TFB Review: The HK SP5K

    There’s no denying the Heckler & Koch MP5 is one of the most iconic submachine guns ever made. Its full-auto cyclic rate was really controllable and is always worth a good smile. HK brought in their civilian legal MP5 models in the 1980s but in recent history has been extremely difficult to find on the market. Companies like Zenith, PTR and Dakota Tactical all make versions of the MP5. In the last few years, the HK SP5K has been on the market so we can actually buy the iconic gun from the people who made it a living legend.

    Specs

    The HK SP5K is based on the MP5K and more or less looks very similar from a couple noticeable changes. It’s still a roller delayed blowback system and can accept both 10 round magazine as well as 30 round magazines. The SP5K has a 4.5-inch barrel and is right around 4.2 pounds unloaded. The SP5K feels balanced in the hand and most of the controls are easily accessible. One thing that is different from traditional MP5Ks is the fact the SP5K doesn’t have a paddle magazine release and only has a button release. Instead of having a flush barrel or 3 lug barrel, the SP5K has a blast can at the end which gives the gun a different look from the iconic look it typically has. I purchased an SB Tactical SBT5KA brace as well to run on the gun and so far it’s been a great combination.

    Out Of The Box

    The SP5K came with two magazines, a sight tool, and a sling along with the typical instruction manual and hard case. The hard case is really nicely built and has custom foam inserts for the SP5K. The backplate of the gun had a loop to put the single point sling so you could carry it and use the sling as a support point while firing but I decided to put the SB Tactical SBT5KA brace on instead. I think the brace makes the SP5K a lot more functional and easier to shoot in general.

    The accessory rail that comes standard is really well built and works great for mounting various optics. I ultimately decided on a Trijicon RMR with a Scalarworks mount. The height of the mount is very similar to a 1.93 mount for an AR with the ability to use the iron sights as well.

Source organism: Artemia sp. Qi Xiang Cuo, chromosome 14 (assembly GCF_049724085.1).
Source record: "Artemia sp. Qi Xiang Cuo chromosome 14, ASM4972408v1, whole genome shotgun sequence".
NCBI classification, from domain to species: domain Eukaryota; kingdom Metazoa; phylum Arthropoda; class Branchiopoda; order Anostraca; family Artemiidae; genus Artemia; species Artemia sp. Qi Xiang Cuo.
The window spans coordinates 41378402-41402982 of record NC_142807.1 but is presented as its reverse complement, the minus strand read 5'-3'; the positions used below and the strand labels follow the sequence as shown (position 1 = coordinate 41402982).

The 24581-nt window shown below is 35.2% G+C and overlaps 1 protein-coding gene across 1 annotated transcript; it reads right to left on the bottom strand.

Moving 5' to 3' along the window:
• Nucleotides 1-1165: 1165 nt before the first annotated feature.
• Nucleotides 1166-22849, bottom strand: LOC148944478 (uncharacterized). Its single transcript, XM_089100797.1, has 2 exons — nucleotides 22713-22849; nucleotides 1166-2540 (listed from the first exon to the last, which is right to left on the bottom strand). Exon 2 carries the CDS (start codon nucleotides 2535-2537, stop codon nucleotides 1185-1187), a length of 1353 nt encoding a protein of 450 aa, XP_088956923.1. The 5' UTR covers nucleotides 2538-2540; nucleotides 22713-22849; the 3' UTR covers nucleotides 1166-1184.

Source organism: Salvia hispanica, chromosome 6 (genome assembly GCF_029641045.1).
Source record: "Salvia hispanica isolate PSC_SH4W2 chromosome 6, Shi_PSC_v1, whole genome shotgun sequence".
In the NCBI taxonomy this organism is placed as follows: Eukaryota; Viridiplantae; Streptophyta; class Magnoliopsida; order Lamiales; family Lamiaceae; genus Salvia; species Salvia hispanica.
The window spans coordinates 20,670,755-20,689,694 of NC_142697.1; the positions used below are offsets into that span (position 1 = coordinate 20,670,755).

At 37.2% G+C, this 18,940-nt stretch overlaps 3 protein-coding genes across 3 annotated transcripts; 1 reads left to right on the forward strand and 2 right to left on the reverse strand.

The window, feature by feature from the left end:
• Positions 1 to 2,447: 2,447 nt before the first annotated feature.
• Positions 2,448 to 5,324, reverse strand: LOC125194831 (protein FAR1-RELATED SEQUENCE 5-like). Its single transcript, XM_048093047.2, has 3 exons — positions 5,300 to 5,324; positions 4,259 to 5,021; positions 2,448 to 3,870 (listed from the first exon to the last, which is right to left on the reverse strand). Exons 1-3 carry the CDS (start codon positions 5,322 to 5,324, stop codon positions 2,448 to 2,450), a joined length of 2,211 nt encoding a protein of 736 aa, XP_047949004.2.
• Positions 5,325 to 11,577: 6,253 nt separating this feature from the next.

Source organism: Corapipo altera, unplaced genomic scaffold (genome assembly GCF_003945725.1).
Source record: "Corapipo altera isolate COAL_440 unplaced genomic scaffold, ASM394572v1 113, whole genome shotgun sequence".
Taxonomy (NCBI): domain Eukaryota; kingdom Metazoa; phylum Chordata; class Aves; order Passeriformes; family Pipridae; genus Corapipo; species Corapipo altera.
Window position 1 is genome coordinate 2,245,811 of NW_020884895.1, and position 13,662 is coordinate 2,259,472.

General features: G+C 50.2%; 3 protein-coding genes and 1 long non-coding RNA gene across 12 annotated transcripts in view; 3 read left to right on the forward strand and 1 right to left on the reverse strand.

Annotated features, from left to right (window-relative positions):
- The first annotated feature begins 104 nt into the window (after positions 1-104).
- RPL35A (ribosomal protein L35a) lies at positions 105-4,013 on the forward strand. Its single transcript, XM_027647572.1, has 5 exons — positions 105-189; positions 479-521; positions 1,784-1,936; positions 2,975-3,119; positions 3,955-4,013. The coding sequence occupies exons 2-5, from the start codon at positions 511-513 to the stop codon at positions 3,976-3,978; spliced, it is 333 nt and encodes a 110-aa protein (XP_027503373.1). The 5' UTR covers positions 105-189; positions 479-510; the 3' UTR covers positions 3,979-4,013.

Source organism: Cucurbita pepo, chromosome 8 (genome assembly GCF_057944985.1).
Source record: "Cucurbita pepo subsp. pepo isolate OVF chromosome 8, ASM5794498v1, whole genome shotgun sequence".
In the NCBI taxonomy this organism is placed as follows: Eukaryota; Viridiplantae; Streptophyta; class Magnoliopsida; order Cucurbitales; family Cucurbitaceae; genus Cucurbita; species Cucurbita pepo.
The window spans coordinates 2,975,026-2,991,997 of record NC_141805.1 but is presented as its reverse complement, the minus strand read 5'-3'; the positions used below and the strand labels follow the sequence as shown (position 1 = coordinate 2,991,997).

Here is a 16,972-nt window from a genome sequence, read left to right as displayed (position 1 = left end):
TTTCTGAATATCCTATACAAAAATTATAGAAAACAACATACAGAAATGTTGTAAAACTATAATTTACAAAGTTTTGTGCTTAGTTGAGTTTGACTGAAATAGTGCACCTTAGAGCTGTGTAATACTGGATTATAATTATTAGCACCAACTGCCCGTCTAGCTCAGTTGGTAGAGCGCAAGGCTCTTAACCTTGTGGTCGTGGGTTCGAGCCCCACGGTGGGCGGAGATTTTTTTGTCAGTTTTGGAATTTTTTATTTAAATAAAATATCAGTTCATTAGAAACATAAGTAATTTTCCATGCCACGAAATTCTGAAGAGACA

Range Time

    Taking the SP5K out to the range was no disappointment. I took it out several times and shot roughly 1,200 rounds through the gun in my four or five range outings. The SP5K has a very gentle recoil impulse even compared to most PCCs on the market today. The roller delayed blowback system does a great job making it an extremely soft shooter. I was pleasantly surprised how accurate the little SP5K was even with a 4.5-inch barrel. I decided to back up and take shots at a 2/3 size steel silhouette and could consistently hit steel all the way back to 100 yards. The gun is extremely accurate and controllable despite its size. The SB Tactical Brace is partly to thank giving the extra support to connect hits on target along with using a red dot.

    Some of the Negatives

    The SP5K has been a great gun to shoot, but it’s not perfect. One of the toughest things to use is the push-button magazine release. The original models and most clone models will have the true paddle release along with a button release. The SP5K is different because it is a button only release. It was difficult to quickly release the magazine without taking both hands to release the mag. I couldn’t reach the button with my off hand unless I reached around the gun and hit it that way.

    The original guns along with the military versions have a paddle release that works much better than the current set up. Luckily, it’s an easy fix by installing a paddle release bought from HK parts.  The only other thing that is a negative to me is the price of $2,699. I understand it’s the only version from HK but priced that way, it’s not accessible to the majority of shooters. I think it’s on the high side but an opportunity for collectors and people who want to own a genuine MP5 style firearm from HK.

    Overall Thoughts

    Overall, the HK SP5K is a great gun and I love being able to take it out and shoot whenever at the range. It may be partially nostalgic or meeting your hero, but it’s a smooth shooting beast. The gun is very easy to shoot and I would expect nothing less from HK. The SP5K may have a couple small issues but as a whole, it’s a fantastic gun. With the limited availability of SP5Ks, I would say if you ever wanted to buy one that there is no better time than the present. HK has talked about halting production which will only drive prices up more in today’s market. Let me know what you guys think of the  HK SP5K or other MP5 clones. If you have questions about the SP5K or anything else feel free to message me on my Instagram page @fridgeoperator. Stay safe out there.



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    I’m an avid shooter and love educating whether it’s at my job or in the shooting community. I’m an average joe that really loves talking with other people about firearms and other passions
    .I’m active on Instagram on @fridgeoperator @just_pistols @thedailyrifle.


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